Another scene that McTeigue utilized cinematography techniques exceptionally was the final fight scene at the end of the movie. Some techniques that stood out in this scene and were used incredibly well to give meaning to the viewers was the diegetic and non-diegetic sounds, movement, mise en scene and the dialogue used in the scene. He also used camera shots to give the viewers a sense of the tension and portray how powerful V is. The scene starts of with a wide shot of V surrounded by secret service, this allows the viewers to see how outnumbered V is. The way the director used mise en scene, placing V in the foreground and the secret service in the background makes V seem like the most confident and powerful in the room, despite being terribly outnumbered. The secret service member all have flashlights on their guns illuminating V with high key lighting so his figure is the one the viewers look at initially. This makes him seem strong and in control of the situation as his figure is illuminated and confident. This foreshadows that this fight scene will be V alone against everyone else. The way V is initially presented makes the viewers feel sympathetic to V as we can see he is horribly outnumbered but when looked at deeper the way the director used camera angles in the shot makes V seem powerful. This makes us as the viewers have confidence in V but still root for him as the underdog to win. The non-diegetic music that as added in editing is a violin increasing in temp with sporadic drum beats. This music builds up tension and apprehension. It cuts to a  close-up shot of Mr Creedy and then cuts again to an over the shoulder shot of V, these camera angles and music combined give viewers a sense that a showdown between the two men is about to occur, both of them refusing to back down without a fight. “Take off ya mask”, “No”. This bit of dialogue occurs as the violin come to a crescendo further building the tension of the audience. This moment mirrors that of what one would expect in a film set in the wild west from cowboys both reading to square-up against their opponents, this similarity is created from the director’s use of non-diegetic music and camera shots furthering the audience’s knowledge that a fight is going to occur.  “No what you’ve got are bullets and the hope that when your guns are empty I’m no longer standing because if I am you will all be dead before you’ve reloaded.” This quote from V makes viewers realise how much belief he has in himself and the confidence he has in his cause succeeding. This piece of dialogue is significant because the audience gains a deeper understanding of V personality and determination. We learn that the government and their weapons don’t bring him fear because the belief he has in his cause is greater than any fear he could have. The diegetic sounds of the bullets rapid-firing at V alongside the directors use of a multitude of camera angle shots to show V’s flailing body from the impact of the bullets from all angles. The camera shots used include wide shots from different angles and close up shots of his face. These mix of shots along with the diegetic sounds give the impression that V has struggled to battle the onslaught of bullets. The next shot is a wide shot of the secret service agents all lowering their guns in unison, thus making it seem that V has been taken down as they seem confident in the wide shot that V has been killed. The wide shot with the strategic placing of V and the secret service in the shot is an exceptional use of mise en scene. The characters are all placed in the best spot to create a dramatic response from the audience at seeing V under fire. The shot is in an abandoned building with very little props in the scene so as to not draw attention away from the onslaught that is happening to V. This use of mise en scene and set was the director’s intention in order to create a better viewing experience for the audience and make the scene more emotional and tense. The next shot the director uses is an extreme close of  V’s face from the side the smirk of the mask showing. The mask has a very smug look on it, and the director used this shot to makes viewers know that the government has immensely underestimated V, and he is about to put them in their place. The smirk gives the audience the feeling that the bullets were nothing compared to what he is about to do to them. The non-digetic music builds up once again and V makes his move throwing his knives.The director added in non-diegetic sound in editing to the swords as they travel through the air in a slow motion a panning shot of the knives. The panning shot of the knives with the sharp slicing sounds the knives, makes the audience know someone is about to be impaled but unsure who V is aiming for and how he plans to dispose of everyone.The director used both slow-motion movement of the knife and the knife sound effect to create a sense of unease and show how strong and unbeatable V is. Throughout the entire fight scene the knife has the sharp slicing sounds and slow motion appearance, this emphasizes the brutality of the scene and builds up the tension of what V will do next. With the visual slow-motion effect on the knives making V’s attack seem almost easy. McTeigue also uses a mix of overhead shots, close up shots, wide shots and panning shot to show the entire fight scene and how V is taking them all down with no struggle. “Die why won’t you die” this dialogue from Mr Creedy is said while we see a medium shot of him backing away from V.  This important as it shows how utterly clueless he is to the depths of V’s passion for his belief and how he will make his idea a reality no matter how hard they try to kill him and his idea. It cuts to an extreme close up of V’s face down the barrel of the gun which shows the viewers V from Mr Creedy’s point of view, this allows us to see how scared Mr Creedy is and how he is hiding behind his gun. It also show’s how fearless V as he stares straight down the barrel not phased one bit. The violin non diegetic music builds up once again as V says “this mask there is more than flesh, beneath this mask there is an idea Mr Creedy and idea are bulletproof.” This is the idea that V lives by in the movie the belief that an idea cannot be killed no matter how hard they might try. V saying this to Mr Creedy just before killing him is incredibly symbolic as Mr Creedy leaves the world with the knowledge that V will succeed. This is not what Mr Creedy wants and V saying it to him is representative of his final stand against the government. V’s stand against the government has been seen before and history and in the current world today. With the election of Donald Trump in America in 2016 there were many protests and marches around the time and one year after his election, all of these were protesting against his government’s values and discrimination. This is similar to V’s idea and rebellion against the totalitarianism government in the film at a less extreme scale to V’s violent, extremist approach.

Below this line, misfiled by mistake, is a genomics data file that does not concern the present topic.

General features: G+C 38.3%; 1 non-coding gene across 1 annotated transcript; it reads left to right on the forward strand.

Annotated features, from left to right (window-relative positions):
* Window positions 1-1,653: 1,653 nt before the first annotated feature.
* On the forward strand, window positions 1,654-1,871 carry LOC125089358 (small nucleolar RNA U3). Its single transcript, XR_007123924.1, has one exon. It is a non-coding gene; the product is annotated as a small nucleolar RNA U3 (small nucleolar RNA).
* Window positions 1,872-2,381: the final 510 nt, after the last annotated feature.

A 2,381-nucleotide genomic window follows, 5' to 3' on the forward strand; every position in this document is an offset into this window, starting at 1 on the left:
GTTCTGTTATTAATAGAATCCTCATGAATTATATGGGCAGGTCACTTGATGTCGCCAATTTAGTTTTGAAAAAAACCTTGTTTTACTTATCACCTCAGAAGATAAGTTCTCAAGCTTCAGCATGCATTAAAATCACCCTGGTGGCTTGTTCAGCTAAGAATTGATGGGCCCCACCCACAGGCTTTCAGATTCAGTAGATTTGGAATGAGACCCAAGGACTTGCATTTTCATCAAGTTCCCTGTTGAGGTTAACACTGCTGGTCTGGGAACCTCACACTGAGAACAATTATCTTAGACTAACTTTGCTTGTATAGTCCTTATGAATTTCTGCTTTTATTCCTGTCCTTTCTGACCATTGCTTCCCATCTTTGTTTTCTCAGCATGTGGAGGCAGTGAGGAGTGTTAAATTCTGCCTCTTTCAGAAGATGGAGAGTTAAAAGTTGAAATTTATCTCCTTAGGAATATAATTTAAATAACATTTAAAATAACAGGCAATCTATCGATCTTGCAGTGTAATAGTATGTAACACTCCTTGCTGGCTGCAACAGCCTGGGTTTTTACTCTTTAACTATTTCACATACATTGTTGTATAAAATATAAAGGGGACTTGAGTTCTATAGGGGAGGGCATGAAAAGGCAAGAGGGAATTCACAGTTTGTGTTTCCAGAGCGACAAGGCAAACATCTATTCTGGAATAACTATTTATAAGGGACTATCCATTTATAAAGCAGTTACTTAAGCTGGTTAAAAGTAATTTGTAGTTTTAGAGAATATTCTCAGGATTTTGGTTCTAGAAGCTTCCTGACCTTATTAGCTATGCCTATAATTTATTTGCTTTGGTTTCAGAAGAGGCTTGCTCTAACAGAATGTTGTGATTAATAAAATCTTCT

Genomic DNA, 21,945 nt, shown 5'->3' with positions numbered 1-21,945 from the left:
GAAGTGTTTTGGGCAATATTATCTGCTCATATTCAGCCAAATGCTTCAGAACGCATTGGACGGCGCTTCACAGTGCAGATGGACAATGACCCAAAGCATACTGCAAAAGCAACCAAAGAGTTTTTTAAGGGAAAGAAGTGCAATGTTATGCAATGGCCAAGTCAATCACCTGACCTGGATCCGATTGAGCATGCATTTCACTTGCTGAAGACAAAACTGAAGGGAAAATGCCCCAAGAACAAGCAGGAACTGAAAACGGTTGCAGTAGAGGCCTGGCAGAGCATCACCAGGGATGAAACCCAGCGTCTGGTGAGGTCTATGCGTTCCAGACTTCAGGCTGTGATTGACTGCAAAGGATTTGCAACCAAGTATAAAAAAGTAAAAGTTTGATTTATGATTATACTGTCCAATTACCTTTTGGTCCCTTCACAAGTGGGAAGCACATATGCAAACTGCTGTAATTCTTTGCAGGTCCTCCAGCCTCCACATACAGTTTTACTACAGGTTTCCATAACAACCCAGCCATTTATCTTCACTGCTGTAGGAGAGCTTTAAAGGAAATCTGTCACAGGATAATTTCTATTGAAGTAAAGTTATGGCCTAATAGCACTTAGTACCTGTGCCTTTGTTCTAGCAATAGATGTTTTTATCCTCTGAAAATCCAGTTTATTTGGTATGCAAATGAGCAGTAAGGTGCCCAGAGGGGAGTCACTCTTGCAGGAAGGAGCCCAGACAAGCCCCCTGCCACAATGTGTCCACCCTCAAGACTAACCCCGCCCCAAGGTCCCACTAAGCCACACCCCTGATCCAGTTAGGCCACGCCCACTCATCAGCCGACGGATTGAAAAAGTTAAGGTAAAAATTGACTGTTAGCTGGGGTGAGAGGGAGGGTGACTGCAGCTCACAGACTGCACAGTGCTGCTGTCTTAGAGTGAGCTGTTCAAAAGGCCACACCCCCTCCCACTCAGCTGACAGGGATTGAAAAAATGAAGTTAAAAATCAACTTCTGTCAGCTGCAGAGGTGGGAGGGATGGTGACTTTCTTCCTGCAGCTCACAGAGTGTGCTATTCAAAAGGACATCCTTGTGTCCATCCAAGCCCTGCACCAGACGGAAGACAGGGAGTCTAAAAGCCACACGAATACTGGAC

Overall the film V for Vendetta is a look at what the future could be if citizens stop fighting for what they believe in, McTeigue used a range a range of cinematography techniques to portray this idea across to the audience. The domino scene was an incredible use of montage, camera shots, and lighting in order to add meaning to an incredibly complex scene that held a lot of importance for the plot in the remainder of the film. It being the main scene that revealed V’s master plan. The director managed to bring these complicated ideas to life in a way that engaged with the audience through film techniques. The final fight scene was another wonderfully produced scene in the film. The director used dialogue, sound, movement and camera angles to draw viewers into the fight scene and engage them. the scene was an important in the film as it was representative of V’s final stand against the government and his plan finally falling into place. V for Vendetta covers hard issues surrounding controlling governments and lack of civil liberties for the citizens. The film was a dystopian genre and luckily this interpretation hasn’t come true in the world yet. The world is currently seeing many protests against topical issues such as inequality, rights for abortion, equal pay, immigration and much more. This is incredibly important in ensuring the citizens of the world do not become complacent and lose their rights like the citizens in V for Vendetta did. This determination that we are seeing in the citizens of the world currently in fighting for what they believe they deserve should hopefully ensure the safeguard of human rights for future sociates. This will allow humans to have the freedom to do as they wish in the future without extreme vigilantes such as V having to go to such drastic measure to take back basic human rights.


Join the conversation! 2 Comments

  1. You need to edit your introduction carefully, Greer. Remember when discussing your scenes to detail the effects on the viewer of the use of each cinematography technique.

  2. Some good detail here, Greer. Carefully edit your writing, and check that you are using the correct terminology.